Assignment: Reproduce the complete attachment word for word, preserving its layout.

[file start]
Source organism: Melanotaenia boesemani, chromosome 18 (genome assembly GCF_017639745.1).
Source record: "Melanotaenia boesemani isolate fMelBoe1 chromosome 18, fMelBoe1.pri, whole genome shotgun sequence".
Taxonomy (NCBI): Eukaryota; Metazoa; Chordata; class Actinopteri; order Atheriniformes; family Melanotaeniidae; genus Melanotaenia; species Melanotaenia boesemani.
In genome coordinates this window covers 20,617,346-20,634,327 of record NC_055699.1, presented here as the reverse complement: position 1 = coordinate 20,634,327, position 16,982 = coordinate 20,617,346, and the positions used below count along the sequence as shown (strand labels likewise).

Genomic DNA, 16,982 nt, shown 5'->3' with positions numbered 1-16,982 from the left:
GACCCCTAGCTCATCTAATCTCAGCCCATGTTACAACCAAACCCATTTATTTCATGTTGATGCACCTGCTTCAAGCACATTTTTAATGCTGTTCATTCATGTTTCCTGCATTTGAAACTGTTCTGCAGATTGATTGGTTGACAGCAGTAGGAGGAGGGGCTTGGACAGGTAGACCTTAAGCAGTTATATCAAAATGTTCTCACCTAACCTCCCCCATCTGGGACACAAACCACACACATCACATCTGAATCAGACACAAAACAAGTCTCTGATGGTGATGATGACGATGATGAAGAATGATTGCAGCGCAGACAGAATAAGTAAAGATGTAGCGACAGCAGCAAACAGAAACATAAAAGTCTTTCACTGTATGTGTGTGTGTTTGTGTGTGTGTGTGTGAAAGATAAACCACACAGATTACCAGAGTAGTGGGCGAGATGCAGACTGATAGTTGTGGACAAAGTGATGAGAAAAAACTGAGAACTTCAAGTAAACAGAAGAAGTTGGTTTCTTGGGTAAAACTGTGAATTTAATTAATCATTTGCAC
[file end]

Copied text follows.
Source organism: Melanotaenia boesemani, chromosome 18 (genome assembly GCF_017639745.1).
Source record: "Melanotaenia boesemani isolate fMelBoe1 chromosome 18, fMelBoe1.pri, whole genome shotgun sequence".
Taxonomy (NCBI): Eukaryota; Metazoa; Chordata; class Actinopteri; order Atheriniformes; family Melanotaeniidae; genus Melanotaenia; species Melanotaenia boesemani.
In genome coordinates this window covers 20,617,346-20,634,327 of record NC_055699.1, presented here as the reverse complement: position 1 = coordinate 20,634,327, position 16,982 = coordinate 20,617,346, and the positions used below count along the sequence as shown (strand labels likewise).

Genomic DNA, 16,982 nt, shown 5'->3' with positions numbered 1-16,982 from the left:
GACCCCTAGCTCATCTAATCTCAGCCCATGTTACAACCAAACCCATTTATTTCATGTTGATGCACCTGCTTCAAGCACATTTTTAATGCTGTTCATTCATGTTTCCTGCATTTGAAACTGTTCTGCAGATTGATTGGTTGACAGCAGTAGGAGGAGGGGCTTGGACAGGTAGACCTTAAGCAGTTATATCAAAATGTTCTCACCTAACCTCCCCCATCTGGGACACAAACCACACACATCACATCTGAATCAGACACAAAACAAGTCTCTGATGGTGATGATGACGATGATGAAGAATGATTGCAGCGCAGACAGAATAAGTAAAGATGTAGCGACAGCAGCAAACAGAAACATAAAAGTCTTTCACTGTATGTGTGTGTGTTTGTGTGTGTGTGTGTGAAAGATAAACCACACAGATTACCAGAGTAGTGGGCGAGATGCAGACTGATAGTTGTGGACAAAGTGATGAGAAAAAACTGAGAACTTCAAGTAAACAGAAGAAGTTGGTTTCTTGGGTAAAACTGTGAATTTAATTAATCATTTGCAC